I have odd collections of associated images when it comes to the phrase “storm the gates.” For starters, old black-and-white images of soldiers leaping off of ships onto the beaches of Normandy come to mind, their terror and determination coming through in a way only those cameras can capture. Many of those pictures were taken by one war photographer, Robert Capa, that ran onto the battlefield at Normandy armed with nothing but his trusty camera. So, he was shooting his own side, but ironically in a frantic bid to preserve those brave soldiers as they stared down machine gun nests and the rising tide of the Nazi forces waiting beyond that point.
Next, I see grizzled Aragorn and the remaining Fellowship of the Ring riding with all of their might toward the gates of Mordor, their battle cries ringing clear and sonorous off of the Black Gates. Each soldier fully expected to die a painful death, or spend an eternity as a prisoner of Sauron. And yet, they miraculously survive due to the efforts of a few small hobbits exploring a volcano deep within enemy territory.
I bring the idea of storming the gates to your attention, because I think Christians have had a wrong mindset for years when it comes to evangelism and the world in general. The way many Christians talk about dealing with the world and the unchurched is by speaking in terms of a lifeboat. “Come with me if you want to live!” We say in our best Arnold Schwarzenegger voice before handing over a tract on salvation and inviting our friend, or a complete stranger, to church. There is a fear that this whole planet could spontaneously combust at any moment, leaving those outside of the “Jesus Lifeboat” stranded swimming in a river of fire and death.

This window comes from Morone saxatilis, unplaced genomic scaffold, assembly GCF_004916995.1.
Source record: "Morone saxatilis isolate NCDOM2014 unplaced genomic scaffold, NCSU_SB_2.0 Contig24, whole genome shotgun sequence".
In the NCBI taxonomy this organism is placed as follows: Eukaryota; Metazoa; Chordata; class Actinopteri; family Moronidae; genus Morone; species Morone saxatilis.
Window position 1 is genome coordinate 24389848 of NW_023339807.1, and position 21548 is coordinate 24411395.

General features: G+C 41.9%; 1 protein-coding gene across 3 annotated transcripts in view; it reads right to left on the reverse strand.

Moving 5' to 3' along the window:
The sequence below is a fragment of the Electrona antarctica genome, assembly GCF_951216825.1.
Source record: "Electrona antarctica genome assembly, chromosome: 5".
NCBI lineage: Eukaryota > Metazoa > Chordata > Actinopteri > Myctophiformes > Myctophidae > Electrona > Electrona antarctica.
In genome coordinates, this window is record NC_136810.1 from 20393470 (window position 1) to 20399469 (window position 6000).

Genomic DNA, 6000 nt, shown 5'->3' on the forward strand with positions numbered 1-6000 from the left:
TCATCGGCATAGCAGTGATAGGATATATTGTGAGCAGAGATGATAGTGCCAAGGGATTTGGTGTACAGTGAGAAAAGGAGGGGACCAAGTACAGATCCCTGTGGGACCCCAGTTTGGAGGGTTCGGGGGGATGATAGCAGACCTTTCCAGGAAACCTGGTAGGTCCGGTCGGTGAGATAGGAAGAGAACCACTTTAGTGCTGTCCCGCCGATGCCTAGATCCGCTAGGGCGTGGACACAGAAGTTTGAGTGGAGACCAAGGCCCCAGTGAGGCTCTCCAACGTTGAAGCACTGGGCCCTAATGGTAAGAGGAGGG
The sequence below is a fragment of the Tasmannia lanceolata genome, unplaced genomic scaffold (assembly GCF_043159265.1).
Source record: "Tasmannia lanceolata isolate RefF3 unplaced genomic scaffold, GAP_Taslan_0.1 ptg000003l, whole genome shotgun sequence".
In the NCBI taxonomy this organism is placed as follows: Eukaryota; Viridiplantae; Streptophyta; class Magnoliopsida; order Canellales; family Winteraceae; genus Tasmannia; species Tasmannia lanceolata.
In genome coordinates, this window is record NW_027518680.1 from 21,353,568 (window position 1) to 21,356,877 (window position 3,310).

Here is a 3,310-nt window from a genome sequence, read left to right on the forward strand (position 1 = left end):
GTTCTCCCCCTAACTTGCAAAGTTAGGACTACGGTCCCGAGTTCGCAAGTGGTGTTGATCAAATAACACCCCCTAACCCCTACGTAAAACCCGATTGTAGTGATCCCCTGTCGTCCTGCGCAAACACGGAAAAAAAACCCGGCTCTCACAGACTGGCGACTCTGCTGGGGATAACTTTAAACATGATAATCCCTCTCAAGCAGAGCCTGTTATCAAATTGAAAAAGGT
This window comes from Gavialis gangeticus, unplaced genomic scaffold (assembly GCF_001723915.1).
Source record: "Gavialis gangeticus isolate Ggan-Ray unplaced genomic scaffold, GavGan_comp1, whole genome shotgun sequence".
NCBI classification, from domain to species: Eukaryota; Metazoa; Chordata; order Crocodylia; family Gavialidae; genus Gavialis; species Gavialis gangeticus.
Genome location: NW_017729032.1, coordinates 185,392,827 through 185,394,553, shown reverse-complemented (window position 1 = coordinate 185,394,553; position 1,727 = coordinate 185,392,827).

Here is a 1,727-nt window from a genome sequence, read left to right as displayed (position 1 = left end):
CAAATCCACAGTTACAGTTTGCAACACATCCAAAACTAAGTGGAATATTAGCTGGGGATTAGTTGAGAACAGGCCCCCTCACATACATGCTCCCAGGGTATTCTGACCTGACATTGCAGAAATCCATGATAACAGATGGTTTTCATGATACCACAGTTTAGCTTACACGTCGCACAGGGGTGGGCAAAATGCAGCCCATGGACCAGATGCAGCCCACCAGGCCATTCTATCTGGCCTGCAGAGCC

Now, regardless of your views on the afterlife, this sounds like a retreat mentality, not the mindset God desires of his people. This isn’t Dunkirk, everyone, this is Normandy. We don’t have a lifeboat, except to ferry us to the battlefield!
When Peter made his confession in Caesarea Philippi, Peter stated clearly that, “You (Jesus) are the Messiah[…] You’re the son of the living God!” (KNT) Peter made a bold claim that day, and bolder than you may think. See, “son of god” was a term used by Romans for the emperor. So in a way, Peter is proclaiming that Jesus has more claim to rule the world than Caesar, in a place named after Caesar! And before that, Peter claims that Jesus is the Messiah, not just any anointed king, but the hoped-for ultimate King sent by God, who was God, who represented His people and would free them from sin and exile! Again, Peter in other company would have drawn some sharp gasps from Romans and Jews alike. And Jesus responded with: “and on this rock I will build my church, and the gates of hell won’t overpower it.”
So the gates of hell. Gates, if you know, are part of the defensive structures of a city or fortress designed to let in allies and keep out enemies. Let me say again, gates are defensive structures, not offensive ones. I’m saying it twice because the idea struck me harder than a sack of old hammers. On the cross, Jesus already destroyed the power of sin and death, he rescued his people from oppression and exile. So the great commission is not so much a cruise ship’s warning alarm to fill the life boats – it’s the trumpet call sounded “CHARGE!” We’re not pulling people into life boats and giving up territory for destruction, our marching orders are to bravely move forward taking enemy territory in the name of Jesus Christ. And we take territory through acts of compassion, mercy, justice, charity, kindness, honesty, truth, and perseverance.
Consider what God called the Israelites to do after freeing them from slavery: to march ahead and capture land. So if God has freed us from slavery to sin, our next move is to do the same.
We can’t afford to retreat. As the church retreats from compassion and charity, what casualties are left behind? Who picks up the slack that the church leaves behind?
Be strong and courageous. Do not lose hope, do not be discouraged. The Lord your God is with you, wherever you may go. Joshua 1:9
What can you do to begin playing offense with your compassion and love? What gates do you need to storm in Jesus’ name with justice and generosity? What steps can your family take to begin impacting the community around you?
Photo Credit: “Face in the Surf” by Robert Capa